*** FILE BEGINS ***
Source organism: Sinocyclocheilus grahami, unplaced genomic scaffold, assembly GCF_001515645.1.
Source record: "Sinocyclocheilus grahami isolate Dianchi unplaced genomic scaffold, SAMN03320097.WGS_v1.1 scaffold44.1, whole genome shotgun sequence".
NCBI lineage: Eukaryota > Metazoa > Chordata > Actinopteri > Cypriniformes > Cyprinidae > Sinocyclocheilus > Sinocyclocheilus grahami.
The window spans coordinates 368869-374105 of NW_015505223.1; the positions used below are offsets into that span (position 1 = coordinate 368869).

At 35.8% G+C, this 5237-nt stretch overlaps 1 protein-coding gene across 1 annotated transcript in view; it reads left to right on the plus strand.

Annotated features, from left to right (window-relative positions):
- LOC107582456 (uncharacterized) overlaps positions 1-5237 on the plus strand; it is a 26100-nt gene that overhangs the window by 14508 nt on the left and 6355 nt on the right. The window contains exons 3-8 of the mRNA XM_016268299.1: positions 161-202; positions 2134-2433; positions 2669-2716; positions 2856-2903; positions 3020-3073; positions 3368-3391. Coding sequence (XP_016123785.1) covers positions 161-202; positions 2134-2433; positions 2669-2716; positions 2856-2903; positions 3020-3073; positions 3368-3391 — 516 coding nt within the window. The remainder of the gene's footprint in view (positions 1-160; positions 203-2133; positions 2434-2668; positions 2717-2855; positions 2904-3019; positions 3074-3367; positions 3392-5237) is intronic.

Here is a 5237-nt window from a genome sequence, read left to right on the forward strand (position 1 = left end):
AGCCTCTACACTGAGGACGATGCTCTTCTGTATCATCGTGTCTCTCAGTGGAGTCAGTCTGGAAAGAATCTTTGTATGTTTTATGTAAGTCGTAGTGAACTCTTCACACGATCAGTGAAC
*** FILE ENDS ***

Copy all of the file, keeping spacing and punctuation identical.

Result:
Source organism: Sinocyclocheilus grahami, unplaced genomic scaffold, assembly GCF_001515645.1.
Source record: "Sinocyclocheilus grahami isolate Dianchi unplaced genomic scaffold, SAMN03320097.WGS_v1.1 scaffold44.1, whole genome shotgun sequence".
NCBI lineage: Eukaryota > Metazoa > Chordata > Actinopteri > Cypriniformes > Cyprinidae > Sinocyclocheilus > Sinocyclocheilus grahami.
The window spans coordinates 368869-374105 of NW_015505223.1; the positions used below are offsets into that span (position 1 = coordinate 368869).

At 35.8% G+C, this 5237-nt stretch overlaps 1 protein-coding gene across 1 annotated transcript in view; it reads left to right on the plus strand.

Annotated features, from left to right (window-relative positions):
- LOC107582456 (uncharacterized) overlaps positions 1-5237 on the plus strand; it is a 26100-nt gene that overhangs the window by 14508 nt on the left and 6355 nt on the right. The window contains exons 3-8 of the mRNA XM_016268299.1: positions 161-202; positions 2134-2433; positions 2669-2716; positions 2856-2903; positions 3020-3073; positions 3368-3391. Coding sequence (XP_016123785.1) covers positions 161-202; positions 2134-2433; positions 2669-2716; positions 2856-2903; positions 3020-3073; positions 3368-3391 — 516 coding nt within the window. The remainder of the gene's footprint in view (positions 1-160; positions 203-2133; positions 2434-2668; positions 2717-2855; positions 2904-3019; positions 3074-3367; positions 3392-5237) is intronic.

Here is a 5237-nt window from a genome sequence, read left to right on the forward strand (position 1 = left end):
AGCCTCTACACTGAGGACGATGCTCTTCTGTATCATCGTGTCTCTCAGTGGAGTCAGTCTGGAAAGAATCTTTGTATGTTTTATGTAAGTCGTAGTGAACTCTTCACACGATCAGTGAAC